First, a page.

Groundcover Alternatives To Mulch 


Try these weed-smothering, attractive, spreading (but not invasive!) plants.

A lush sweep of oak sedge, or Carex pensylvanica, makes a typically carefree grassy groundcover.


Who doesn’t want a garden that requires less weeding? For landscapers and their clients it means a more consistently attractive landscape, less time spent on maintenance, and more time that can be directed toward other projects on the property. With the passing of the years, weeding has become more challenging for me as a gardener and in the spirit of comfort, I have become a firm advocate of weed smothering groundcovers. I still remember the days when pachysandra, myrtle (vinca), and English ivy were the big three groundcovers. Today, their aggressive tendencies have resulted in banishment to invasive plant lists, but there remain many great plants from which to choose!

Mulch Madness

Lately, I have found it interesting how the current groundcover of choice appears not to be a plant, but mulch. I have nothing against mulch, especially while plants are becoming established.  A 2″ to 3″ thick coating of shredded bark or wood chips does wonders for suppressing weeds, retaining soil moisture, and reducing soil erosion.

The problem with mulch, though, is twofold. First, it is often applied in excess. It doesn’t follow that 6″ is twice as good as 3″ of mulch! Thick applications encourage shallow roots and eventual drought stress. Second, mulch is often applied in lieu of plants. Remember, mulch is not sustainable. It requires energy to make, deliver, and spread, while a ‘green mulch’ of appropriate plants is able to thrive with minimum input. Non-invasive plant selections require minimal maintenance, add texture and color, can provide habitat for beneficial insects, reduce weeds, and reduce the amount of mulch.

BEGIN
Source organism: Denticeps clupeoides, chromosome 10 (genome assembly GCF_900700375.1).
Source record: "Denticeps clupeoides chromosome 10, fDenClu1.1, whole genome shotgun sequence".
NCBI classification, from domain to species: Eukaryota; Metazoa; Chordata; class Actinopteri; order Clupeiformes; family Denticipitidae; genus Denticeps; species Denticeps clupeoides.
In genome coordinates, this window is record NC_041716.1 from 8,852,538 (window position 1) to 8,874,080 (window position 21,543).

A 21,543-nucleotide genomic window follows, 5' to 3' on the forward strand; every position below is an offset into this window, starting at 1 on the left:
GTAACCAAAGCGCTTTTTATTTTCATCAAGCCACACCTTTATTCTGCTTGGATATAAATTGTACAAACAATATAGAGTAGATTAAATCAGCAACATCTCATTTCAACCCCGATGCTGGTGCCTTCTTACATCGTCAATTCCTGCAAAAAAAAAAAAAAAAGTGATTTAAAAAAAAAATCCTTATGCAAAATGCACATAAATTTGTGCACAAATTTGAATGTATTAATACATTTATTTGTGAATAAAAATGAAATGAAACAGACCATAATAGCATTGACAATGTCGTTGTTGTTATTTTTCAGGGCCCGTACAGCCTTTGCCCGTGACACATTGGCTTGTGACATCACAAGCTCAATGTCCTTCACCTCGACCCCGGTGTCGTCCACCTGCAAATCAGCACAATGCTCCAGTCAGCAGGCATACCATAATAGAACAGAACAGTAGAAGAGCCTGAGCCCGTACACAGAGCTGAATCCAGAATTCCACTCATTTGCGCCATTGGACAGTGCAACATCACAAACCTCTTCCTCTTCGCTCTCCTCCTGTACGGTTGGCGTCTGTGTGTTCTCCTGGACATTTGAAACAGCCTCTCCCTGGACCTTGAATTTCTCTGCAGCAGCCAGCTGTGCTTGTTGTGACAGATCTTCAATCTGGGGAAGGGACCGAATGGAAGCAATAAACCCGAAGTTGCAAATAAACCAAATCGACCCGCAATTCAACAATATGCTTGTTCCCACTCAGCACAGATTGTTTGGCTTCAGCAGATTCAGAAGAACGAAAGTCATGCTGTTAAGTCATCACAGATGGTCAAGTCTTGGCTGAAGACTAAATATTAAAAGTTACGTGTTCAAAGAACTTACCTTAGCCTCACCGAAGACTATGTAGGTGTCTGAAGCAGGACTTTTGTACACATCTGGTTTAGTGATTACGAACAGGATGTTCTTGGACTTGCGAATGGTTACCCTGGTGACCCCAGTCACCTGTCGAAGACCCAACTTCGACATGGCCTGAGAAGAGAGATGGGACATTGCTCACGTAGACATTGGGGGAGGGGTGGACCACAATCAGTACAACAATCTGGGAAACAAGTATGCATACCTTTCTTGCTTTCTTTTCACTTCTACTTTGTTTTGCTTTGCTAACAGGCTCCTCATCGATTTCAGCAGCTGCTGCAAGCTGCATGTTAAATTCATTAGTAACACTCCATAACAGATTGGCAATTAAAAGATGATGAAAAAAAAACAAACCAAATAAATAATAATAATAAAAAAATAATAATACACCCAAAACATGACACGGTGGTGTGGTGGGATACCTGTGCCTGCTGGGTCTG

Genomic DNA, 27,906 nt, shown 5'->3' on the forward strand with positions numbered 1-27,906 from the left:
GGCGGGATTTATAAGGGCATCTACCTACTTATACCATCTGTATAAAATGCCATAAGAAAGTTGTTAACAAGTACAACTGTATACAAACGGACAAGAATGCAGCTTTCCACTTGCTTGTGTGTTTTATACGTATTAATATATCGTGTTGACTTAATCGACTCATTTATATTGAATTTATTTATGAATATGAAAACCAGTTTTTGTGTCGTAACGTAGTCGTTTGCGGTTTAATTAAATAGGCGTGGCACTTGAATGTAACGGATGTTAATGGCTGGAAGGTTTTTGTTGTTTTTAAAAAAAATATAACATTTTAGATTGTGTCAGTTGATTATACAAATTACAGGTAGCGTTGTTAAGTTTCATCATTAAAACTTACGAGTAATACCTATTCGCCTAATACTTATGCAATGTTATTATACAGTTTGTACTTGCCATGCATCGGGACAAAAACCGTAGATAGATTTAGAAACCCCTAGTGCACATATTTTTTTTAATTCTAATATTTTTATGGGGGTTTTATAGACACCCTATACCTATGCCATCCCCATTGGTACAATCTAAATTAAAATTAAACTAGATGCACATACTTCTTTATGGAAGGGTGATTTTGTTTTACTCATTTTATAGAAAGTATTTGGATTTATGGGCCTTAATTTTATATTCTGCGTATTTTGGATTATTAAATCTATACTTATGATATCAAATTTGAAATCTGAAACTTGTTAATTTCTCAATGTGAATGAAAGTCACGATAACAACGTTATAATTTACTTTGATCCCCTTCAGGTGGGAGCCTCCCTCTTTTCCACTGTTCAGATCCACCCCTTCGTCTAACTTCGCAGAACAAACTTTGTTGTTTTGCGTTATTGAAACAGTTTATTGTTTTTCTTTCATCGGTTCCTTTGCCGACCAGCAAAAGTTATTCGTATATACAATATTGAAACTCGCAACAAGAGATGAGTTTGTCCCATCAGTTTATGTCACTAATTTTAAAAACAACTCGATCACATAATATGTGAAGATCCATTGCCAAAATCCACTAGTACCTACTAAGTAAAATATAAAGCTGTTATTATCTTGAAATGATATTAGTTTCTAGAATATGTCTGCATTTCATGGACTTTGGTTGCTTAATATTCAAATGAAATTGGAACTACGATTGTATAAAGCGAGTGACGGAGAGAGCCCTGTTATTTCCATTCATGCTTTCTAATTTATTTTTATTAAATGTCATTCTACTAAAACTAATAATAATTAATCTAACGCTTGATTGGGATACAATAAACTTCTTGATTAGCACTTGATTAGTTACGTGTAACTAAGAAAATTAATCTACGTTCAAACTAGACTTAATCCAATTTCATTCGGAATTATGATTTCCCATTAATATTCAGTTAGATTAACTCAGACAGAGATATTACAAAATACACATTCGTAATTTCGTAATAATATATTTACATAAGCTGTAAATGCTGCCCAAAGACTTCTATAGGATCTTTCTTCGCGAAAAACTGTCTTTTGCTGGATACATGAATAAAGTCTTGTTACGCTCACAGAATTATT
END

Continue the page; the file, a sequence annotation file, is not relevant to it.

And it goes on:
Plants To Try

Groundcover Alternatives
Japanese forest grass has an elegant form, but stands tough against stilt grass. It’s also one of the few “ornamental” grasses that will grow in shade. Several selections have colorful foliage, like All Gold or Aureola. (All photos: Crawford)


Japanese Forest Grass (Zone 5-9). One of the more troublesome weeds to control is Microstegium vimineum, otherwise known as stilt grass or packing grass. It seeds with gusto and manages to grow through nearly every plant, except Japanese forest grass, or Hakonechloa macra (pictured above). Native to the volcanic region around Mt. Hakone, forest grass will grow from 18″ tall in well-drained shade to nearly 3′ tall in moist, fertile soils. In fact, it’s one of the few ornamental “grasses” that will grow in shade. The plants slowly spread by rhizomes or horizontal stems to create a dense mat of gracefully arching foliage. I have never seen it self-seed and it is rare that you will ever see a weed penetrating through the canopy, even stilt grass.

Forest grass is also beautiful. There are several selections with colorful foliage, of which ‘All Gold’ is a wonderful selection. Its chartreuse foliage is most stunning in May through July, becoming increasingly green as fall approaches. ‘Aureola’ is another nice form with yellow and green striped foliage that often develops various shades of pink come autumn’s frost. The straight species turns yellow in autumn and finally tan for the winter, with stems of all the selections collapsing under snow load, resulting in minimal Spring cleanup to follow.

Oak Sedge (Zone 5-9). If you like grassy foliage as a groundcover, but are looking for a North American native, consider oak sedge, or Carex pensylvanica (pictured at article opening). The plants are also rhizomatous, creating a dense weed-suppressing mat that flourishes best, believe it or not, in dry shade! The advantage of oak sedge is its carefree nature. It typically requires no irrigation, fertilizing, weeding, or cutting back come Spring, although I have seen some stilt grass and Norway maple seedlings successfully seed in.